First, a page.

More than 30 states enacted sterilization laws against “epileptics,” “mental defectives,” “socially inadequate,” “the diseased,” “alcoholics,” “manic-depressives,” “schizophrenics,” and “mentally enfeebled paralytics.” These laws were used to sterilize at least 60,000 persons. States adopted statutes that segregated disabled persons. Forced institutionalization went unchallenged until the 1960s.

“Ugly laws,” local ordinances that forbid people with “unsightly” or “disgusting” physical conditions from appearing in public, remained active throughout most of the 20th century. Some states restricted the rights of disabled persons to marry or procreate.

Equally demoralizing for disabled persons was the denial or interference with the right to vote. In testimony given to Congress before passage of the Americans with Disabilities Act, people with disabilities were often turned away from the polling places because they did not appear competent. Polling places were often physically inaccessible.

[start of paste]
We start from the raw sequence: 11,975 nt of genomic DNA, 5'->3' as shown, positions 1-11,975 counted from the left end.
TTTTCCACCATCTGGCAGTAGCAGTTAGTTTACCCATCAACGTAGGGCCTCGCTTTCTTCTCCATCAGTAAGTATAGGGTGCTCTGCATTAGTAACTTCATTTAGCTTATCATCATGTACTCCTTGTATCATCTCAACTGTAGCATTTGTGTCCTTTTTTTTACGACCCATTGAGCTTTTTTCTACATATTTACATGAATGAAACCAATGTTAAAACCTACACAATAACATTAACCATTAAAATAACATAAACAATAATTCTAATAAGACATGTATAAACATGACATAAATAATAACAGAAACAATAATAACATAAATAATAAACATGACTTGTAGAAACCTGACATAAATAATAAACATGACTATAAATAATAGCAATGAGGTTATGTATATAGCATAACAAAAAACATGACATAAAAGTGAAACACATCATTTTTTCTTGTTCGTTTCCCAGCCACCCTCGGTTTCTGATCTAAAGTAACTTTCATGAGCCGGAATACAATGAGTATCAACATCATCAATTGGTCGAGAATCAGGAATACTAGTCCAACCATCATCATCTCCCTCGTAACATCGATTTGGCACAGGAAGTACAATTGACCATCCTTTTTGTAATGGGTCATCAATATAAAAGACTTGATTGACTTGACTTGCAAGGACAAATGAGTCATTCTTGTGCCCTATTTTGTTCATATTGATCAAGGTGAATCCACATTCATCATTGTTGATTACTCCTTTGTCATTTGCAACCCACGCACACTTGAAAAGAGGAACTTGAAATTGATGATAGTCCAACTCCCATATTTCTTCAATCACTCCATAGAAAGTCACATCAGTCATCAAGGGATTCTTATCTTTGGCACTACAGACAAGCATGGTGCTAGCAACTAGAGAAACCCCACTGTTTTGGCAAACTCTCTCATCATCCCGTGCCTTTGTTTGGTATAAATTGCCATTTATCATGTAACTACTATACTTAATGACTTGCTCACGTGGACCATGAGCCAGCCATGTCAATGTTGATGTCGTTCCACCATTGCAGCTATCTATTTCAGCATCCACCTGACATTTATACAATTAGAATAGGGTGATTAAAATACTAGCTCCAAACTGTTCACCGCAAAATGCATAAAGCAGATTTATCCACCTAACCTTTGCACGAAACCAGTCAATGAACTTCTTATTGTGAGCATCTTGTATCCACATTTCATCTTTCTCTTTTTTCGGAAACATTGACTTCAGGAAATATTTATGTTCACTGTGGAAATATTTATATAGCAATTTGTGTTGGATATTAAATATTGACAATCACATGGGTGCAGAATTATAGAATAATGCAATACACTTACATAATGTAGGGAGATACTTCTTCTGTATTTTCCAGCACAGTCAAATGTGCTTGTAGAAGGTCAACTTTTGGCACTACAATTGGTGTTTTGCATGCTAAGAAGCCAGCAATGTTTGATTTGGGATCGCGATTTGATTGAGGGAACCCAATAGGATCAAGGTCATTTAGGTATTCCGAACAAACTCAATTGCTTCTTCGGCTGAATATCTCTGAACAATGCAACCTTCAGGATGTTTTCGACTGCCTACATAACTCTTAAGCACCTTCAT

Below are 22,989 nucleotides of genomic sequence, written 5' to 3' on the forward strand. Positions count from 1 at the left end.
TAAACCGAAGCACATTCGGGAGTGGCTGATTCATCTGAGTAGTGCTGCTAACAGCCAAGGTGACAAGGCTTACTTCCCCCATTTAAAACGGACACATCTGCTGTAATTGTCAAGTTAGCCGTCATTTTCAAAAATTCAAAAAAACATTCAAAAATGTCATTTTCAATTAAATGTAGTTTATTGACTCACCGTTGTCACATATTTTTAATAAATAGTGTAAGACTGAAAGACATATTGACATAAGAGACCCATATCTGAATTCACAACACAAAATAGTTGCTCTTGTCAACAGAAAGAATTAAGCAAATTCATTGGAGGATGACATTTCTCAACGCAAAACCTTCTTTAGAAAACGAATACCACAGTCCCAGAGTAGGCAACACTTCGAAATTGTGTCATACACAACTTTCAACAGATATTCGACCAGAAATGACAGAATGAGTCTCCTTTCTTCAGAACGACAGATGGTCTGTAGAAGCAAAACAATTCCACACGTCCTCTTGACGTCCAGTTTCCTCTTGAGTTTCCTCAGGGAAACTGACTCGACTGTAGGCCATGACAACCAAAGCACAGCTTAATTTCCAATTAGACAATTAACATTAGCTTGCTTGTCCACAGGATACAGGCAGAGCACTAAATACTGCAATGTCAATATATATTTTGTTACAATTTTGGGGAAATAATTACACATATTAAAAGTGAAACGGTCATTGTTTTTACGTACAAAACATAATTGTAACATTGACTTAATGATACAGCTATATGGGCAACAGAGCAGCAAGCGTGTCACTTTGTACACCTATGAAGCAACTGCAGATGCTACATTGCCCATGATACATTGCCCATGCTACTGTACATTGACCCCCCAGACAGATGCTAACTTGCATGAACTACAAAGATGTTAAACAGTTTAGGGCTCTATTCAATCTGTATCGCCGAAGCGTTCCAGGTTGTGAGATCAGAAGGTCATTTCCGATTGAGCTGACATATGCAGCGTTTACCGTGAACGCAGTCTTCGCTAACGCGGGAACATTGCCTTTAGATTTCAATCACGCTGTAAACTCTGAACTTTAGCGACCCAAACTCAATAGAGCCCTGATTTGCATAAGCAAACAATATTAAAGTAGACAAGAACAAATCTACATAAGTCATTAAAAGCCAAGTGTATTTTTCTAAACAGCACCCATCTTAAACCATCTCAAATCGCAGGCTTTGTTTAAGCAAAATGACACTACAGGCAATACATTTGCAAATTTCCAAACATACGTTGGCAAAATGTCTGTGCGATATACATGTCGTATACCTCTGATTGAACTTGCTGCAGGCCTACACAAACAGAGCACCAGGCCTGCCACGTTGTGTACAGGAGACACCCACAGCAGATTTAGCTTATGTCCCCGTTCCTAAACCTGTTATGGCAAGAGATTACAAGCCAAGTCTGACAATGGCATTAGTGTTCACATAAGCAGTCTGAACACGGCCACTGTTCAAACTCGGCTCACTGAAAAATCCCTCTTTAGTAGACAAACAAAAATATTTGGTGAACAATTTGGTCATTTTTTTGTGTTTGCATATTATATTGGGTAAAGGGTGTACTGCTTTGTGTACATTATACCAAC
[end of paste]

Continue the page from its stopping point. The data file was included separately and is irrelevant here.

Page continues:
To date 14 states have signed on to a brief supporting the American with Disabilities Act. This is twice the number of states who support the brief against the act.

However, our applause should be subdued for the moment. Though a majority of the 43 related Circuit Court decisions have found the act constitutional, the frequency of states arguing that they are not subject to suit under the act is on the rise. Each time the Supreme Court accepts a case the possibility exists that Title I or II will be ruled unconstitutional.